KidsMD Health Topics


  • Overview

    At Children’s Hospital Boston, we know that adolescents who have been diagnosed with an overuse injury such as spondylolysis often feel frustrated about the disruption in their normal athletic routines. Our experienced clinicians will approach your child’s treatment with sensitivity and support, helping him heal as quickly as possible so he can return to sports safely. 

    Here are the basics about spondylolysis:

    • Although some children are born with a genetic predisposition to developing spondylolysis, the injury is more common in adolescents who participate in sports that involve repetitive hyperextension (over-stretching) of the spine, such as gymnastics, football, rowing, and diving.
    • 4.4 percent of all children develop spondylolysis before the age of 6, and 6% have evidence of it by adulthood. In these cases, it does not represent an injury, and younger children who develop spondylolysis often don’t show any symptoms, and the condition might not be detected unless they get an x-ray for a separate problem. 
    • The primary symptom of spondylolysis is pain in the lower back that gets worse when the child leans backwards.
    • Adolescents with spondylolysis can usually return to sports after several months of activity modification, physical therapy, and occasionally bracing.

    How Children’s Hospital Boston approaches spondylolysis

    Experts in the Orthopedic Center at Children's provide comprehensive assessment, treatment and follow-up care to children, adolescents and young adults with spondylolysis and other overuse injuries. Our skilled orthopedists and sports medicine experts work with physical therapy staff to develop long-term treatment and activity plans. Our team has also developed innovative evaluation programs and effective injury prevention programs and strategies. Together, we provide your child with expert diagnosis, treatment and care—as well as the benefits of some of the most advanced clinical and scientific research in the world.


    Spondylolysis: Reviewed by Michael P. Glotzbecker, MD
    © Children’s Hospital Boston; posted in 2012

    Boston Children's Hospital
    300 Longwood Avenue
    Fegan 2
    Boston MA 02115


    Children's Hospital Boston
    319 Longwood Avenue
    Boston MA 02115

  • In-Depth

    Clinicians in the Orthopedic Center at Children’s Hospital Boston have extensive experience treating adolescents with overuse injuries such as spondylolysis. Our collaborative approach allows us to us to provide more accurate diagnosis and prompt and effective treatment.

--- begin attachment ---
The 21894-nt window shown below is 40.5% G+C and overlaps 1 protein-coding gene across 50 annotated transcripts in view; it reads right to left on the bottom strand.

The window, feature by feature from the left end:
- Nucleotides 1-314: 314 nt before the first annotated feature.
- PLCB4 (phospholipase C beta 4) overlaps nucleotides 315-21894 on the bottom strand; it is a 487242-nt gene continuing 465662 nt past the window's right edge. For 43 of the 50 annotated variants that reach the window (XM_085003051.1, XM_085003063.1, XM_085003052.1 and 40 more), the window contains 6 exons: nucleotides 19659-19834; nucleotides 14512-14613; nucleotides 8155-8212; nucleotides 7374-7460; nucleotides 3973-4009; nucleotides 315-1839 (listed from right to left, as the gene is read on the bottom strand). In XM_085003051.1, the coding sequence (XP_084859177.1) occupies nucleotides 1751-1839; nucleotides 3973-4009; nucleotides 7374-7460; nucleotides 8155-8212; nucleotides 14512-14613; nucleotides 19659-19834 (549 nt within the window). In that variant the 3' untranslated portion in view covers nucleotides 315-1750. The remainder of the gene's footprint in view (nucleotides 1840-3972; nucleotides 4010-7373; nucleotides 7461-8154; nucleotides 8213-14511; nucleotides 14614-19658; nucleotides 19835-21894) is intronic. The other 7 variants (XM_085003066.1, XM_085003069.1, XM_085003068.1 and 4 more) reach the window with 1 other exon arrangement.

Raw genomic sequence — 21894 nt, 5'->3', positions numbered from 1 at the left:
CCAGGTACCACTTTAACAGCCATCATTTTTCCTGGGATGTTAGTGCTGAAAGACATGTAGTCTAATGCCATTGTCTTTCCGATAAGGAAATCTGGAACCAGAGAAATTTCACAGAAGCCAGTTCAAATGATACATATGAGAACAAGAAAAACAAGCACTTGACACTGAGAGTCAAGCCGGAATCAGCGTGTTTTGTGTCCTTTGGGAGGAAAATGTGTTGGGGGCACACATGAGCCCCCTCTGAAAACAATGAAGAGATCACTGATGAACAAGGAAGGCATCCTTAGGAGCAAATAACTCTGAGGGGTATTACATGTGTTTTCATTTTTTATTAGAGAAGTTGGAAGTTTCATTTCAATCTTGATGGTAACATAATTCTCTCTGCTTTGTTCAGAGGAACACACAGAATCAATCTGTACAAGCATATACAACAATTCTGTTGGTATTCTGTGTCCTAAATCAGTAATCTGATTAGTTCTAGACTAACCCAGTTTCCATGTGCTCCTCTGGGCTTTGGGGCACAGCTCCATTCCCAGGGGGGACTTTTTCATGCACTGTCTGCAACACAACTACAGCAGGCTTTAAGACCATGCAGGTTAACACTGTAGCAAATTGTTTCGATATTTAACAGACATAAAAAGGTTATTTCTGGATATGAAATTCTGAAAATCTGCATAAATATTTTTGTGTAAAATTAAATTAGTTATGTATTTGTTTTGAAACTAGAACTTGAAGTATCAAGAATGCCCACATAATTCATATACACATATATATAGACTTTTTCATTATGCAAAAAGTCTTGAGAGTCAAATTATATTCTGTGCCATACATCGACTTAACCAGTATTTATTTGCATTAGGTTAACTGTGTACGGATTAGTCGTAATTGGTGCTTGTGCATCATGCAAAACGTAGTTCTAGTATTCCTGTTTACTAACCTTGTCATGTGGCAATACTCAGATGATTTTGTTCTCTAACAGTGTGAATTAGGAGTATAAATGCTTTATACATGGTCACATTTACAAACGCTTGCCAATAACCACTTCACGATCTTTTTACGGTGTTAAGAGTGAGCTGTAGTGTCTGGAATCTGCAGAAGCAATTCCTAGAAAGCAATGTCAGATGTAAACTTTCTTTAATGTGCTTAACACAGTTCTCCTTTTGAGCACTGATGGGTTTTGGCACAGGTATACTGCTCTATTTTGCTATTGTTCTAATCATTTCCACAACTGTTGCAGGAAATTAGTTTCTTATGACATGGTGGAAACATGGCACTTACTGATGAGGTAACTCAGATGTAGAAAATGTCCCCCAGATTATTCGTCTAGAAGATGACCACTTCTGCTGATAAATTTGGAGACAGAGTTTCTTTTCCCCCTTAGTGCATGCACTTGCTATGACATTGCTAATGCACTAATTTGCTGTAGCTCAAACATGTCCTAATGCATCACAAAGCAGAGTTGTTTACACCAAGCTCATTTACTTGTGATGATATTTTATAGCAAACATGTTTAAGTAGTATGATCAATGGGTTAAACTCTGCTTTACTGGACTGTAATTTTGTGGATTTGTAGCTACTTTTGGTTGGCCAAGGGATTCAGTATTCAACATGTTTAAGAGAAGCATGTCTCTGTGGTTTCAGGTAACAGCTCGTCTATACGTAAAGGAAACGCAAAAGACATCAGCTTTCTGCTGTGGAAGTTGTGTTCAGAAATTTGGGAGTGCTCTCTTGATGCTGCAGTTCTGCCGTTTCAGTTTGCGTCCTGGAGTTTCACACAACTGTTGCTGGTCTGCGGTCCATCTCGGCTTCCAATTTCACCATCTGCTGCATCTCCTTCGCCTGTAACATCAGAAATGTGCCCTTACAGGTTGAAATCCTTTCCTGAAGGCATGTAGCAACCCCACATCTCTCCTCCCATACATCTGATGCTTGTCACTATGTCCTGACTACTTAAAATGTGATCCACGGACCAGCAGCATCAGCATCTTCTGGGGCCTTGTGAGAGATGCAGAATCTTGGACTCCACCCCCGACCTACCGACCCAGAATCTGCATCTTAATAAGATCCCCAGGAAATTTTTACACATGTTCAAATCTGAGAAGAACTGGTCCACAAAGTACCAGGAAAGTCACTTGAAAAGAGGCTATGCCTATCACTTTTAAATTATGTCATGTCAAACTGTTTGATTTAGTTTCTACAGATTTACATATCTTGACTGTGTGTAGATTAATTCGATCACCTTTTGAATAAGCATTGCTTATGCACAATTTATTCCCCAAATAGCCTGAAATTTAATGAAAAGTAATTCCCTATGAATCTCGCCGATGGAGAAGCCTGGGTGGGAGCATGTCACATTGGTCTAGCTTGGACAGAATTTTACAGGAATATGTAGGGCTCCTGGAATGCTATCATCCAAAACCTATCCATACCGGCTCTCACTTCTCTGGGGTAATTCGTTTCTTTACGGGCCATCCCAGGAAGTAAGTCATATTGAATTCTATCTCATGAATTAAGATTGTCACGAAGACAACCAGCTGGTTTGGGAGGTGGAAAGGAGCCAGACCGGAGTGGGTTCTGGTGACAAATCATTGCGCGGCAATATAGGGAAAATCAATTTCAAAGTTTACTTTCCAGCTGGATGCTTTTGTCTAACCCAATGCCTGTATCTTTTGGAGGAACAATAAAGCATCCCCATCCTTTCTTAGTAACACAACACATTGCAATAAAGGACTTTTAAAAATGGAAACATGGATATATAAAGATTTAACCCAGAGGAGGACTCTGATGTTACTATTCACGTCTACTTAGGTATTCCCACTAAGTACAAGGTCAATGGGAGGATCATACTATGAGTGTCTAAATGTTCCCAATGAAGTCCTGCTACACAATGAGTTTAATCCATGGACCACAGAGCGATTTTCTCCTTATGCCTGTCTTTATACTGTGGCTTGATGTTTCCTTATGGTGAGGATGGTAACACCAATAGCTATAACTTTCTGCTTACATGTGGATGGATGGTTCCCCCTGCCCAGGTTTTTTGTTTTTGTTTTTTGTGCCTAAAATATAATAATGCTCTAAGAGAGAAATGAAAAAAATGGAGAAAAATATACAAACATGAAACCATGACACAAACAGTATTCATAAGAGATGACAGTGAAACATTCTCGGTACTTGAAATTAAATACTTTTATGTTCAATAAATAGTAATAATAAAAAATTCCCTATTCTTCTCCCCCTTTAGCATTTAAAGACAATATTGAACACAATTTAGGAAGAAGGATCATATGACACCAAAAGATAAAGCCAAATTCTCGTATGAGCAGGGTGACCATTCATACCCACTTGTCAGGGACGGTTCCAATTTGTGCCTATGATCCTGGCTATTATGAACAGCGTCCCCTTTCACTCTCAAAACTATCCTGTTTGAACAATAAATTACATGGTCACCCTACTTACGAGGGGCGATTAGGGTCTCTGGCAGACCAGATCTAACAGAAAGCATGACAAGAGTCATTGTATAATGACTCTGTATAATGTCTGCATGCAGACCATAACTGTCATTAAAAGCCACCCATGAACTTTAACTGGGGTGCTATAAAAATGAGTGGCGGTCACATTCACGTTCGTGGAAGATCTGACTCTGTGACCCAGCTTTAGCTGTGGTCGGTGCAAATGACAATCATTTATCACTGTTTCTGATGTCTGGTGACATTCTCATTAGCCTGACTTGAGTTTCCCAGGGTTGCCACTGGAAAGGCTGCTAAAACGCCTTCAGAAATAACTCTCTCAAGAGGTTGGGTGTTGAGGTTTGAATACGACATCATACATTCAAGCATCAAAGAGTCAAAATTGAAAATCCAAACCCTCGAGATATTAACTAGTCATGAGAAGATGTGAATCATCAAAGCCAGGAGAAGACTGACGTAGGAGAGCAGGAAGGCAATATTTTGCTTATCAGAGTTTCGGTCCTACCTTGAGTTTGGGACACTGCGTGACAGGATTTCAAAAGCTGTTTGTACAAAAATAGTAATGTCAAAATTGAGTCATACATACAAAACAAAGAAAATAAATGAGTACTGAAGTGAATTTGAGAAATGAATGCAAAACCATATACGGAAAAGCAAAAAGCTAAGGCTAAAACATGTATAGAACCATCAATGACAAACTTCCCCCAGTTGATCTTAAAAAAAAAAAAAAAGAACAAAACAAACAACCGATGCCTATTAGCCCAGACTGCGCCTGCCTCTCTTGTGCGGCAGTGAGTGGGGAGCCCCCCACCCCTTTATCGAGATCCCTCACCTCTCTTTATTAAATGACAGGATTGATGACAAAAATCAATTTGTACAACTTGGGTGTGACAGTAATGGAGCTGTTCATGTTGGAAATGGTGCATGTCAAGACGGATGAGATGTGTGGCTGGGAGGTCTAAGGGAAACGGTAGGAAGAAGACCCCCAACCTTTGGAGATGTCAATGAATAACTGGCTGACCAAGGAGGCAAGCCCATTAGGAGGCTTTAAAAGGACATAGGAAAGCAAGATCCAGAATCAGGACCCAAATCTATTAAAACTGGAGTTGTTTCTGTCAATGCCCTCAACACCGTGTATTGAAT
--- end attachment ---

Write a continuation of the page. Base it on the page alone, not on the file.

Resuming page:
What is spondylolysis?

    Spondylolysis is a stress fracture that occurs in the lower back:

    • A stress fracture is a type of overuse injury, or an injury that occurs when trauma is repetitively placed on the same part of the body.
    • In spondylolysis, repetitive trauma is placed on the lower back. This repetitive trauma causes a crack to form in the lower back, usually nearthe lowest of the lumbar vertebrae.

    Who is at risk for getting spondylolysis?

    Spondylolysis is commonly found in children and teenagers who play sports that place a lot of stress on the lower back or involve a constant over-stretching (hyperextending) of the spine.

    The sports that put adolescents at the highest risk for spondylolysis are:

    • diving
    • gymnastics
    • football (particularly for offensive linemen)
    • rowing

    Are there any medical complications associated with spondylolysis?

    If fractures don’t heal properly, spondylolysis can progress to spondylolisthesis: a condition in which one or more vertebrae slip out of place and slide past each other.

    • Spondylolisthesis is more common in children who developed spondylolysis early on in life rather than repetitive-use athletes.
    • Symptoms include lower back pain and tight hamstrings.
    • Treatment for spondylolisthesis depends on the severity of symptoms. Rest, physical therapy and back braces are used in mild cases, while more severe cases are treated with surgery.


    What causes spondylolysis?

    Some children have a genetic predisposition to developing spondylolysis and acquire a crack in their backs by the age of  5 or 6. These children usually have no signs or symptoms and are only diagnosed when they get an x-ray for another problem.